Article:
Snow Leopard

The snow leopard is well adapted to the harsh, mountainous habitats where it makes its home. This beautiful, elusive mammal has the thickest coat of any big cat, and its padded feet function like insulated boots. Snow leopards live a solitary existence and make their dens in rocky caverns or sheltered crevices. These carnivores prowl over steep terrain of cliffs, gullies, and rocky outcrops in search of their preferred prey: mountain goats and sheep, deer, marmots, and small mammals.

Snow leopards have large home ranges, spanning from 50 to more than 2,000 square miles in some areas. They live high on Asian mountain ranges extending from Russia to India. Despite the remoteness of its habitat, this spotted cat, weighing between 55 and 165 pounds, is increasingly susceptible to human-made threats. Only an estimated few thousand snow leopards remain in the wild.

There are five major threats facing snow leopards in the wild:

  • Poaching, especially for the skins but also for the traditional medicinal trade, is a growing threat across snow leopard range states. 
  • Loss of natural wild prey (mostly wild sheep and goats, but also marmots and smaller prey) is another major threat.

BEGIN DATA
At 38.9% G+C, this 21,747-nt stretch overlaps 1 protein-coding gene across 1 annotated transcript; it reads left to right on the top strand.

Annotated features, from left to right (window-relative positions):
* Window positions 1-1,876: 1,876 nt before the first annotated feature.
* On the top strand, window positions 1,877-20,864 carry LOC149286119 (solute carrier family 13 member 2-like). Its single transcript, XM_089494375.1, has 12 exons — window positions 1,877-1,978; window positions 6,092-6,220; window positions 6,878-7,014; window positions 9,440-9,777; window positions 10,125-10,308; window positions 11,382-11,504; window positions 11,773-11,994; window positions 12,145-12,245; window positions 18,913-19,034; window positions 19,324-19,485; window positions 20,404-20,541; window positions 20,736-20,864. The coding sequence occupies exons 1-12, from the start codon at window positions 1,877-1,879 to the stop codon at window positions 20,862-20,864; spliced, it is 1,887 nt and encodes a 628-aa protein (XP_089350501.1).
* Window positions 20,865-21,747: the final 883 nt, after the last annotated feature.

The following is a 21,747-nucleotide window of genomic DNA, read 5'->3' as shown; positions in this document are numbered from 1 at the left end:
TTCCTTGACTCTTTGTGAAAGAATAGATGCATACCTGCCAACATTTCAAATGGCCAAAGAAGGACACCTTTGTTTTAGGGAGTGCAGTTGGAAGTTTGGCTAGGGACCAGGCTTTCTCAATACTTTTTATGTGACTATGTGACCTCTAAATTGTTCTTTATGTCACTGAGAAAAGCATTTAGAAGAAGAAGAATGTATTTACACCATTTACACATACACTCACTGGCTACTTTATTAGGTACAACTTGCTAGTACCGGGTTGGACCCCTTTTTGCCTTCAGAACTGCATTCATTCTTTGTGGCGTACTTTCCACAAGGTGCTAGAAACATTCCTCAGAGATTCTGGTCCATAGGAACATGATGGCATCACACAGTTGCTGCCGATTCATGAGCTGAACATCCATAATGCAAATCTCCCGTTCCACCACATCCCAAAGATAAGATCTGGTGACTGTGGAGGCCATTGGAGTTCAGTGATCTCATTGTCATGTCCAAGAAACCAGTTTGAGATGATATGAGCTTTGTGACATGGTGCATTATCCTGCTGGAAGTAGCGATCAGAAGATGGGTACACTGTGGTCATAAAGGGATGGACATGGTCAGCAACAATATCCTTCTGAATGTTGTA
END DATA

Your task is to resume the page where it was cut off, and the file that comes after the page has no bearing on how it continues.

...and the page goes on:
• This loss of wild prey leads to another threat, retaliatory killing by shepherds and villagers when snow leopards switch to livestock as the only available alternative food source. Even when snow leopards do not kill livestock, they are often blamed for losses and killed as a ‘precautionary’ measure.
  • General disturbance and habitat loss is a growing threat as more and more people move into snow leopard habitat. 
  • Finally, lack of awareness is a threat – local communities are not aware of the endangered status of these big cats; local governments are not aware of the rapid disappearance of snow leopards and the need for improved enforcement both in and outside protected areas; and there is a surprising lack of scientific knowledge to inform management, including such basic facts as accurate population numbers and trends across the range states.

The snow leopard’s cryptic nature, large home ranges, and small population densities make this cat hard to study. Beginning with Dr. George Schaller's work in Pakistan and Nepal in the 1970s, WCS was a pioneer in snow leopard research and bringing the species’ plight to international attention. Today WCS continues to be a leader in saving these majestic felines. In 2000, WCS co-sponsored an International Snow Leopard Conference in Beijing, where research biologists and government officials from 11 of the cat’s range states shared information and discussed conservation priorities.

WCS has also studied and worked to protect the species in Mongolia, Kyrgyzstan, Afghanistan, Pakistan, and China. Some of our field projects include creating public education campaigns to stop the purchase of snow leopard pelts, hosting training workshops, and providing ongoing support for government officials and community rangers who aim to stop poachers. WCS also works with local communities to help them preserve snow leopards and their prey species and assists governments in the design and management of protected areas for snow leopards.

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